This is where the story peaks, and you want to demonstrate your ability to communicate concisely with words and thoughtful explanations that tie back to the problems you were trying to solve.
On a side note, one thing I’ve learned the hard way is to document/journal what happened every day I participate in a design endeavour — the things we did as a team, my contribution, photographs of collaborative sessions, sketches, white-boardings, etc. This will go a long way in helping you write your portfolio story when the time comes because as humans, we are likely to forget stuff.
Good companies will look out for this trait (testing and validating ideas) when reading about your process. Bad designers assume the first idea or solution will solve the problem without any form of validation. Sometimes you could be lucky. I work at a company where every design change we make to our products is validated through A/B testing, and believe it or not; your designs will fail 9 out of 10 times.
As you write your process, you want to highlight how you or the team decided to validate solutions or ideas — the results, feedback, metric, or behaviors you expected, the group of audience you tested with, the type of testing used, tools, your definition of success and failure, and what was done afterwards.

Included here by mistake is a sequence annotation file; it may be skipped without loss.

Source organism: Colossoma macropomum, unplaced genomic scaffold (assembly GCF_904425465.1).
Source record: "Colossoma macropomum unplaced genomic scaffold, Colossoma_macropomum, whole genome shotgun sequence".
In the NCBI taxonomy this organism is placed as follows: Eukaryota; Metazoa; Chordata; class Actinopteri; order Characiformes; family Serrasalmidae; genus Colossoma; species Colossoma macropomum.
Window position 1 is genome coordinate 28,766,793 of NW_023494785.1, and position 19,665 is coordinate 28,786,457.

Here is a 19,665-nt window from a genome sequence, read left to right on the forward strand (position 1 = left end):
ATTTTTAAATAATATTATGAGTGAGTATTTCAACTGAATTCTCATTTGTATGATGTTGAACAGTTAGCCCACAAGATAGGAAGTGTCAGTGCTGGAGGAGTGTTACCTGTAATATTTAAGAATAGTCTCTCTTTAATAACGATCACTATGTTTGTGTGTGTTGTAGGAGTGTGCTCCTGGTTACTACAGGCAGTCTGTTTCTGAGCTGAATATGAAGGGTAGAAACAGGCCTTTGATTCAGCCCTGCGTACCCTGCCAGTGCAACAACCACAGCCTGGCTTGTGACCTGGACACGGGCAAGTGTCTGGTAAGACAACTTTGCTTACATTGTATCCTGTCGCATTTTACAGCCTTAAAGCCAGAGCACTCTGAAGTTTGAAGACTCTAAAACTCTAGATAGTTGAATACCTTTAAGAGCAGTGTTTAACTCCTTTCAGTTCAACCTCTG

Again, each project comes with its nuance. The overall goal is to show your awareness that ideas and designs are only intentional guesses until proven otherwise.
Here, you want to show and tell the outcome of the process — what solution(s) were arrived at, and why. It’s also good to mention concepts that failed and why; what you learned from it and how it got you to the final solution. Keep in mind that iterations are key parts of problem-solving, and no one expects that you get it right the first time.